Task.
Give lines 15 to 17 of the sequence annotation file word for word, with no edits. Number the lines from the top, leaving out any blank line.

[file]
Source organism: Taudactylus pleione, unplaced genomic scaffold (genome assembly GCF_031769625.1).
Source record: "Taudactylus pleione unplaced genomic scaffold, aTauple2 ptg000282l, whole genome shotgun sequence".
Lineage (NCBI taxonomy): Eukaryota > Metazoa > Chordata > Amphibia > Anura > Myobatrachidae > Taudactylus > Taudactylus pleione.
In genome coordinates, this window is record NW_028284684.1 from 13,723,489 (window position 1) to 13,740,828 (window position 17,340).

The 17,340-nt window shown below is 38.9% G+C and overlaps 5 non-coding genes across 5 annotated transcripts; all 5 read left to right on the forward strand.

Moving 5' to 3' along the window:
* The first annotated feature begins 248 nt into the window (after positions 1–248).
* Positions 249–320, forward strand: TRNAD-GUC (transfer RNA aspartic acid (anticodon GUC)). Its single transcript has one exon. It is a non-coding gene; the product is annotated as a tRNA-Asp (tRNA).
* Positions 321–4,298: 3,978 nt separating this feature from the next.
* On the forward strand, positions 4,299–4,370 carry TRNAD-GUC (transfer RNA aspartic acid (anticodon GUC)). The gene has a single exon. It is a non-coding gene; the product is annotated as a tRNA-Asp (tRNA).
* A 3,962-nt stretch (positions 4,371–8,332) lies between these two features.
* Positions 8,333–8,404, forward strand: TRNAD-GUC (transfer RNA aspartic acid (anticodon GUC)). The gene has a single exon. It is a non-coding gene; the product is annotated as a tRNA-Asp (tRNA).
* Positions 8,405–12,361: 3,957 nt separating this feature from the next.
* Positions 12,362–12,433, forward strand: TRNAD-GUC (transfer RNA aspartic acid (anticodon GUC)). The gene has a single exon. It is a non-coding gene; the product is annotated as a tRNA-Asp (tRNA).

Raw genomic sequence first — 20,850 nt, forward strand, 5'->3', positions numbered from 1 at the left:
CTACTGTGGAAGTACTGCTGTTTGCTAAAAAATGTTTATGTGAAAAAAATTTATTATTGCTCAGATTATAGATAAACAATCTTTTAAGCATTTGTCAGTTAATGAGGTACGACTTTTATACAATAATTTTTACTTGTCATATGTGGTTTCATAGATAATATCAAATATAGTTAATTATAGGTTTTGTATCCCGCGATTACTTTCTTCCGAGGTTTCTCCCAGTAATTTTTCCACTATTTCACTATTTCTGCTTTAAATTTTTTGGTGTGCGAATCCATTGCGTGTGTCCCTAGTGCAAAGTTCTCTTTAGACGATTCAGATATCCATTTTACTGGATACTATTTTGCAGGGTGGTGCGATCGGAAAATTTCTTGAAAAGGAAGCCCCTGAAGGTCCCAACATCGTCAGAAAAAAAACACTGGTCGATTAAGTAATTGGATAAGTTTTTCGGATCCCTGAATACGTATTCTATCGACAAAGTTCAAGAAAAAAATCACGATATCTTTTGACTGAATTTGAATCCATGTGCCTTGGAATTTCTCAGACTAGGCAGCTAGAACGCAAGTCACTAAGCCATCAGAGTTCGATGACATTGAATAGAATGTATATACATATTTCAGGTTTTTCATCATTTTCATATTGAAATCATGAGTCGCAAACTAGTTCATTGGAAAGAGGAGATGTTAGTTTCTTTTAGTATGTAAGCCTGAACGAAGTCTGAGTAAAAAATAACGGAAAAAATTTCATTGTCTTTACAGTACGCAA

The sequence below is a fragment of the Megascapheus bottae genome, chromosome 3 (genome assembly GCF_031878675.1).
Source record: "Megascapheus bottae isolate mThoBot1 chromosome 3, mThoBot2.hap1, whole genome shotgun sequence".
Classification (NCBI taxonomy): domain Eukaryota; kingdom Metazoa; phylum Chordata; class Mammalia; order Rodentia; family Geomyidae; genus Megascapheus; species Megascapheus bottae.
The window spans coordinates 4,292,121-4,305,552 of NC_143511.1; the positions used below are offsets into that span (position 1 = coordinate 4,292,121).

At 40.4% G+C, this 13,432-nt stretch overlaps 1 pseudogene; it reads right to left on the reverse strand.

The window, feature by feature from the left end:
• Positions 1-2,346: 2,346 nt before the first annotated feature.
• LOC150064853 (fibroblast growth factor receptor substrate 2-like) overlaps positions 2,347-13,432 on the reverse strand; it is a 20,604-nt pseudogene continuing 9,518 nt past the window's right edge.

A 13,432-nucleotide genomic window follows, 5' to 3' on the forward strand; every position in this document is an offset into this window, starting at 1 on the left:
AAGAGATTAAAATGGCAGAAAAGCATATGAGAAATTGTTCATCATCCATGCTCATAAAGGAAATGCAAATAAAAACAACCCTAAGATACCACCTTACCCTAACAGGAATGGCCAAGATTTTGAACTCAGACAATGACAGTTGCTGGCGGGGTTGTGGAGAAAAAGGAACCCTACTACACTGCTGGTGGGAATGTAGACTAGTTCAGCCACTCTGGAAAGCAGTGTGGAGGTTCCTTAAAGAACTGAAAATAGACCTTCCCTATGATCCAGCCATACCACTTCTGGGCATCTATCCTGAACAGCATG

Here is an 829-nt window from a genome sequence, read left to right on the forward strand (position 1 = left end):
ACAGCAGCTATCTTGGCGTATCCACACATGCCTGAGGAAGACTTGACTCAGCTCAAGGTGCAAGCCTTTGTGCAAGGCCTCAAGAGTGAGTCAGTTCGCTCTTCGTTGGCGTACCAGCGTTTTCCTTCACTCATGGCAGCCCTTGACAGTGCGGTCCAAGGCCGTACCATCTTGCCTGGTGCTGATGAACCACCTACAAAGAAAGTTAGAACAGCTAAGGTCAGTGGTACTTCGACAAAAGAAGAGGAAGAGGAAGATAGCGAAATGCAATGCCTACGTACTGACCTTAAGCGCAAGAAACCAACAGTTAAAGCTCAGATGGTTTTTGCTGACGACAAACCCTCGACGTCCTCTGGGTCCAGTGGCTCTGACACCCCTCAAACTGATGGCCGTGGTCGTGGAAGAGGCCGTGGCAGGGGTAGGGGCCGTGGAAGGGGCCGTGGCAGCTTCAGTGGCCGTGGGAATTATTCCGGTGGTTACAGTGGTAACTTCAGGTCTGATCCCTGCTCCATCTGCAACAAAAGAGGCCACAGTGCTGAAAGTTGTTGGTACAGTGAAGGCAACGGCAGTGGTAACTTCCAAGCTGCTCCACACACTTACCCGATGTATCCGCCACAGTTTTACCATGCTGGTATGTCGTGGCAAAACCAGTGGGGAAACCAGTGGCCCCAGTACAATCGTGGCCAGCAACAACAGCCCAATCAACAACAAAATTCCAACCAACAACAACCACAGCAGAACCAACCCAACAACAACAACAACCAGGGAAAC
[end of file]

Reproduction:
Raw genomic sequence first — 20,850 nt, forward strand, 5'->3', positions numbered from 1 at the left:
CTACTGTGGAAGTACTGCTGTTTGCTAAAAAATGTTTATGTGAAAAAAATTTATTATTGCTCAGATTATAGATAAACAATCTTTTAAGCATTTGTCAGTTAATGAGGTACGACTTTTATACAATAATTTTTACTTGTCATATGTGGTTTCATAGATAATATCAAATATAGTTAATTATAGGTTTTGTATCCCGCGATTACTTTCTTCCGAGGTTTCTCCCAGTAATTTTTCCACTATTTCACTATTTCTGCTTTAAATTTTTTGGTGTGCGAATCCATTGCGTGTGTCCCTAGTGCAAAGTTCTCTTTAGACGATTCAGATATCCATTTTACTGGATACTATTTTGCAGGGTGGTGCGATCGGAAAATTTCTTGAAAAGGAAGCCCCTGAAGGTCCCAACATCGTCAGAAAAAAAACACTGGTCGATTAAGTAATTGGATAAGTTTTTCGGATCCCTGAATACGTATTCTATCGACAAAGTTCAAGAAAAAAATCACGATATCTTTTGACTGAATTTGAATCCATGTGCCTTGGAATTTCTCAGACTAGGCAGCTAGAACGCAAGTCACTAAGCCATCAGAGTTCGATGACATTGAATAGAATGTATATACATATTTCAGGTTTTTCATCATTTTCATATTGAAATCATGAGTCGCAAACTAGTTCATTGGAAAGAGGAGATGTTAGTTTCTTTTAGTATGTAAGCCTGAACGAAGTCTGAGTAAAAAATAACGGAAAAAATTTCATTGTCTTTACAGTACGCAA

The sequence below is a fragment of the Megascapheus bottae genome, chromosome 3 (genome assembly GCF_031878675.1).